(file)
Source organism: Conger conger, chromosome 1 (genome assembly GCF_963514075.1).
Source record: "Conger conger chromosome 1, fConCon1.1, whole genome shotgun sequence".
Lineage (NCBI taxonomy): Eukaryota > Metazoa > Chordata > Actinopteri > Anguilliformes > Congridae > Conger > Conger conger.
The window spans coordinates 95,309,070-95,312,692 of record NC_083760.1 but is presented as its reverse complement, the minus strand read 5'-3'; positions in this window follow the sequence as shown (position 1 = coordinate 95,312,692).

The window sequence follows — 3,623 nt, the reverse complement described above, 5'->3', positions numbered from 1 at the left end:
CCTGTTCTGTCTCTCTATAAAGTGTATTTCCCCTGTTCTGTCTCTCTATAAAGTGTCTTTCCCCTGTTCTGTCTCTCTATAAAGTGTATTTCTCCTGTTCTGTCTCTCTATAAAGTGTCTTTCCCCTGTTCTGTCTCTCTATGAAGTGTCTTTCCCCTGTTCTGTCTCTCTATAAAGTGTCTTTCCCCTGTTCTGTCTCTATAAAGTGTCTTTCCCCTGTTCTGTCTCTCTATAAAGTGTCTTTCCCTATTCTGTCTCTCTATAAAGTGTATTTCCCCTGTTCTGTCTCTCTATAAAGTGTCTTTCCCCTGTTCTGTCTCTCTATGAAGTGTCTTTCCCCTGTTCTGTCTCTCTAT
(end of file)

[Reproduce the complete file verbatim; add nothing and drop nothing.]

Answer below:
Source organism: Conger conger, chromosome 1 (genome assembly GCF_963514075.1).
Source record: "Conger conger chromosome 1, fConCon1.1, whole genome shotgun sequence".
Lineage (NCBI taxonomy): Eukaryota > Metazoa > Chordata > Actinopteri > Anguilliformes > Congridae > Conger > Conger conger.
The window spans coordinates 95,309,070-95,312,692 of record NC_083760.1 but is presented as its reverse complement, the minus strand read 5'-3'; positions in this window follow the sequence as shown (position 1 = coordinate 95,312,692).

The window sequence follows — 3,623 nt, the reverse complement described above, 5'->3', positions numbered from 1 at the left end:
CCTGTTCTGTCTCTCTATAAAGTGTATTTCCCCTGTTCTGTCTCTCTATAAAGTGTCTTTCCCCTGTTCTGTCTCTCTATAAAGTGTATTTCTCCTGTTCTGTCTCTCTATAAAGTGTCTTTCCCCTGTTCTGTCTCTCTATGAAGTGTCTTTCCCCTGTTCTGTCTCTCTATAAAGTGTCTTTCCCCTGTTCTGTCTCTATAAAGTGTCTTTCCCCTGTTCTGTCTCTCTATAAAGTGTCTTTCCCTATTCTGTCTCTCTATAAAGTGTATTTCCCCTGTTCTGTCTCTCTATAAAGTGTCTTTCCCCTGTTCTGTCTCTCTATGAAGTGTCTTTCCCCTGTTCTGTCTCTCTAT